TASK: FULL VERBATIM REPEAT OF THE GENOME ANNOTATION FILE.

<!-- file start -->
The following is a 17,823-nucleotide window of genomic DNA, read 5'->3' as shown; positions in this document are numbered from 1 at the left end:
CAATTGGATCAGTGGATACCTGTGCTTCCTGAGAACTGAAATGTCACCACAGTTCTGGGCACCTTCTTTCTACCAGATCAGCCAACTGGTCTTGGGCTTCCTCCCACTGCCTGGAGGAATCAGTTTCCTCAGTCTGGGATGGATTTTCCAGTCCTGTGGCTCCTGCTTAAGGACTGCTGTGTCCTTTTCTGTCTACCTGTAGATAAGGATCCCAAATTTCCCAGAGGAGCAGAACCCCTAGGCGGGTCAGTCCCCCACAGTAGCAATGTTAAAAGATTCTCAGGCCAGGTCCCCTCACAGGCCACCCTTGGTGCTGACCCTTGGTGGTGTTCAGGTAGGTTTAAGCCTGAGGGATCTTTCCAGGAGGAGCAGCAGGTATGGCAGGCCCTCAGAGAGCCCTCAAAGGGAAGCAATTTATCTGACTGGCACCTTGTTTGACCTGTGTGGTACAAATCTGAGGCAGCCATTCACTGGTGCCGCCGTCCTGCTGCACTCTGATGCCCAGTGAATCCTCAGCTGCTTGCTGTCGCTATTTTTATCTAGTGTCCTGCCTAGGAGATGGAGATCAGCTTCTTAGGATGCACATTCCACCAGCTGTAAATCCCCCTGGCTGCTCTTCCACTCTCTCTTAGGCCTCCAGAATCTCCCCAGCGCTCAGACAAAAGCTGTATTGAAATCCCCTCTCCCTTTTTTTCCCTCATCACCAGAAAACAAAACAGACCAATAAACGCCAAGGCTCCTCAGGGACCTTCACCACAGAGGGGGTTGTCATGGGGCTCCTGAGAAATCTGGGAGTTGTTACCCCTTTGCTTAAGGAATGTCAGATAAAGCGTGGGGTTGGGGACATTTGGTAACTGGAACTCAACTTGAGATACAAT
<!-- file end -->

The following is a 17,823-nucleotide window of genomic DNA, read 5'->3' as shown; positions in this document are numbered from 1 at the left end:
CAATTGGATCAGTGGATACCTGTGCTTCCTGAGAACTGAAATGTCACCACAGTTCTGGGCACCTTCTTTCTACCAGATCAGCCAACTGGTCTTGGGCTTCCTCCCACTGCCTGGAGGAATCAGTTTCCTCAGTCTGGGATGGATTTTCCAGTCCTGTGGCTCCTGCTTAAGGACTGCTGTGTCCTTTTCTGTCTACCTGTAGATAAGGATCCCAAATTTCCCAGAGGAGCAGAACCCCTAGGCGGGTCAGTCCCCCACAGTAGCAATGTTAAAAGATTCTCAGGCCAGGTCCCCTCACAGGCCACCCTTGGTGCTGACCCTTGGTGGTGTTCAGGTAGGTTTAAGCCTGAGGGATCTTTCCAGGAGGAGCAGCAGGTATGGCAGGCCCTCAGAGAGCCCTCAAAGGGAAGCAATTTATCTGACTGGCACCTTGTTTGACCTGTGTGGTACAAATCTGAGGCAGCCATTCACTGGTGCCGCCGTCCTGCTGCACTCTGATGCCCAGTGAATCCTCAGCTGCTTGCTGTCGCTATTTTTATCTAGTGTCCTGCCTAGGAGATGGAGATCAGCTTCTTAGGATGCACATTCCACCAGCTGTAAATCCCCCTGGCTGCTCTTCCACTCTCTCTTAGGCCTCCAGAATCTCCCCAGCGCTCAGACAAAAGCTGTATTGAAATCCCCTCTCCCTTTTTTTCCCTCATCACCAGAAAACAAAACAGACCAATAAACGCCAAGGCTCCTCAGGGACCTTCACCACAGAGGGGGTTGTCATGGGGCTCCTGAGAAATCTGGGAGTTGTTACCCCTTTGCTTAAGGAATGTCAGATAAAGCGTGGGGTTGGGGACATTTGGTAACTGGAACTCAACTTGAGATACAAT